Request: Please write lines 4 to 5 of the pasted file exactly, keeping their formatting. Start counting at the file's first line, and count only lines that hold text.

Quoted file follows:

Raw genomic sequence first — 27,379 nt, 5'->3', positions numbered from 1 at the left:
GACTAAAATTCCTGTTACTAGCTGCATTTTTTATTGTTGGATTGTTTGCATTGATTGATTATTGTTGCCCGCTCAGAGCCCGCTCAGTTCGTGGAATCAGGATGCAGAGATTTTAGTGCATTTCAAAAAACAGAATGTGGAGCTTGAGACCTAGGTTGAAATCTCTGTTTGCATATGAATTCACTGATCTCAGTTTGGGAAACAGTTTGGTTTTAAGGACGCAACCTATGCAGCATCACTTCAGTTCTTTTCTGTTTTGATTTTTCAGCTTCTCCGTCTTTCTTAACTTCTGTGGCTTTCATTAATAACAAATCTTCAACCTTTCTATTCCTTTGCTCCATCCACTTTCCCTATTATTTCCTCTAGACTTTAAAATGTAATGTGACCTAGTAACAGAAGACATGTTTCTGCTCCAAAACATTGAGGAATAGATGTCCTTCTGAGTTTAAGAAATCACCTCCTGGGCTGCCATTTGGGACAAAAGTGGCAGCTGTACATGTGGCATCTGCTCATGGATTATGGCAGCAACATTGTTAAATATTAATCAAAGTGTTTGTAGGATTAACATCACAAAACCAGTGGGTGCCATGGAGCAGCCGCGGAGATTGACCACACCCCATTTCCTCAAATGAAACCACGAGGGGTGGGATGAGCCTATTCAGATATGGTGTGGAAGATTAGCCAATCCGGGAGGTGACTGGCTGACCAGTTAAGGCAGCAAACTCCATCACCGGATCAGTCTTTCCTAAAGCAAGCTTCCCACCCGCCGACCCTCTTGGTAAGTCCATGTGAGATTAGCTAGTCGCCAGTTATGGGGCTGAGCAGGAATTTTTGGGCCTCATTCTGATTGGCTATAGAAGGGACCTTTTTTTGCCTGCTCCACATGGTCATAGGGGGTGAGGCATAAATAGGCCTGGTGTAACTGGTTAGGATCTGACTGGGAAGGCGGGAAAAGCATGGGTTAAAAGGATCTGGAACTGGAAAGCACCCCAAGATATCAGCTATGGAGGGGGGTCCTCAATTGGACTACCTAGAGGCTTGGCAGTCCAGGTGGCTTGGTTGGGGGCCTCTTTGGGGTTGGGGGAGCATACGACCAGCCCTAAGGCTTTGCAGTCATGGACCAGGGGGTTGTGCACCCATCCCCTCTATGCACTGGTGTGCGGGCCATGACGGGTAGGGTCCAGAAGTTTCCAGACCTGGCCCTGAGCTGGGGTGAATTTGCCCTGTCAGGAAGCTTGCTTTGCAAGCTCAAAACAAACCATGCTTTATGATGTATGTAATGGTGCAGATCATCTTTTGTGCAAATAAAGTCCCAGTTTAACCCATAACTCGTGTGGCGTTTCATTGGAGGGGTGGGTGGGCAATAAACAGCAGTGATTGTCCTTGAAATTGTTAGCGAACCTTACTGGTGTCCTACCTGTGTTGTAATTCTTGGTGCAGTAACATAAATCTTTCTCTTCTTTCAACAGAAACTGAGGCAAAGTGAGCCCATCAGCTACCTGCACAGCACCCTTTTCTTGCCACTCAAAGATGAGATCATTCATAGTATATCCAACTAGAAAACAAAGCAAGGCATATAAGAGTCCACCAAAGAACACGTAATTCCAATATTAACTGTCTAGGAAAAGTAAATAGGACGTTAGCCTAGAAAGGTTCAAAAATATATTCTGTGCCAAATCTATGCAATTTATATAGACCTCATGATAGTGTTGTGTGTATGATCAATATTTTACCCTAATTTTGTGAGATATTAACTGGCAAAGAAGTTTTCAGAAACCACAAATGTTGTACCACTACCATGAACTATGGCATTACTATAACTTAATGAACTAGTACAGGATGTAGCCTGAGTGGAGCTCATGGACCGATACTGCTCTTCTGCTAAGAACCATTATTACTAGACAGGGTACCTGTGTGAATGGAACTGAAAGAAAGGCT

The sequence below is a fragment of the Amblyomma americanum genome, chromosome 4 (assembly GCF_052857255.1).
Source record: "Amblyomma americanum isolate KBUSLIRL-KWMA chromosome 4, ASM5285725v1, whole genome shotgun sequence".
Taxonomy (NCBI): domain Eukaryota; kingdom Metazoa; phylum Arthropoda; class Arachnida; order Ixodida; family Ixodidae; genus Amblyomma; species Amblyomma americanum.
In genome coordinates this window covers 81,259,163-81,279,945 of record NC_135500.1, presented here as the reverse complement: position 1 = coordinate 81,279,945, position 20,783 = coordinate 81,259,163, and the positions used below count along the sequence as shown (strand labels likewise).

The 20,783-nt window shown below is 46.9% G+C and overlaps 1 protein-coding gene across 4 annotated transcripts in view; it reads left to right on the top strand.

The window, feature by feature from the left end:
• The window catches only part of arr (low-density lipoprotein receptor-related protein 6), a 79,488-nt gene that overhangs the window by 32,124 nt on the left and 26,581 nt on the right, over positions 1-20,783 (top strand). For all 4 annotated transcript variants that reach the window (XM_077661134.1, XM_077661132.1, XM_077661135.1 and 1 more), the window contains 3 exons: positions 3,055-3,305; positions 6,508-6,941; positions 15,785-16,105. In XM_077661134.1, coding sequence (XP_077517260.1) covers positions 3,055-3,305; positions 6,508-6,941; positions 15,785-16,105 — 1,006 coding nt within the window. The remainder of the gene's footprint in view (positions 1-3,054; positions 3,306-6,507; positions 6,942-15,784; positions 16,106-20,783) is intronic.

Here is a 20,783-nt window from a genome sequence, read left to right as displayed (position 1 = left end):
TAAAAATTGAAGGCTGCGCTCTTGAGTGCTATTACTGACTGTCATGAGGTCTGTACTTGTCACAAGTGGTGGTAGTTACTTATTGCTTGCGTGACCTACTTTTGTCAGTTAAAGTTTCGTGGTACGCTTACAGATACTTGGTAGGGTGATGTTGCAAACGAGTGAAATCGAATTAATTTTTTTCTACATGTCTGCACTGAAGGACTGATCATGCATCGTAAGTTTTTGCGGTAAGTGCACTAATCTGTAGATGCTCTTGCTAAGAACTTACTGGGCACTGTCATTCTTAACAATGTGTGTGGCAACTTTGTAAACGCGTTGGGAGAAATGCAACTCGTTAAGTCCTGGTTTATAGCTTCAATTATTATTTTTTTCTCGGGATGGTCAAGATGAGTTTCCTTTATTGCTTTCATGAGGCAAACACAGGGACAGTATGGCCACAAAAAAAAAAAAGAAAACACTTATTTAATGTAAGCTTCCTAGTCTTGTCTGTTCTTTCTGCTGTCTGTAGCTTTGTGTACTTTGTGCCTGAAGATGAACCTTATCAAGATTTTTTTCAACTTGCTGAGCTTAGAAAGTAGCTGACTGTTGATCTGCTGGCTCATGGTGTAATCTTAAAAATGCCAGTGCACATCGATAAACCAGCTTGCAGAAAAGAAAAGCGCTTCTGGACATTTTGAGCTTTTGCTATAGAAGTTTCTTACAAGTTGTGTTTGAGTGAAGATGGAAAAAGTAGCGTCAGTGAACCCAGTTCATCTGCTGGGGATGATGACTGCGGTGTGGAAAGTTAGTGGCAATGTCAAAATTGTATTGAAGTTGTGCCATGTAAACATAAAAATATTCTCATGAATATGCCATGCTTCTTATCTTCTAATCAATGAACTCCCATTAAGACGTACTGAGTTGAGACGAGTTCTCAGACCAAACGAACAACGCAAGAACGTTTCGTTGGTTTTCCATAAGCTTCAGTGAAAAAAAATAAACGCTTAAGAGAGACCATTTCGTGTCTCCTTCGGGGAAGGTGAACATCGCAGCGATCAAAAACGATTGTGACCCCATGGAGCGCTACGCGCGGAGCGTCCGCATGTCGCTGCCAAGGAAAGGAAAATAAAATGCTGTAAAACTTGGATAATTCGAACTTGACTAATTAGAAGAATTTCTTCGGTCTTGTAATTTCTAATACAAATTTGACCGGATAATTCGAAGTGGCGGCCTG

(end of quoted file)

Source record: "Amblyomma americanum isolate KBUSLIRL-KWMA chromosome 4, ASM5285725v1, whole genome shotgun sequence".
Taxonomy (NCBI): domain Eukaryota; kingdom Metazoa; phylum Arthropoda; class Arachnida; order Ixodida; family Ixodidae; genus Amblyomma; species Amblyomma americanum.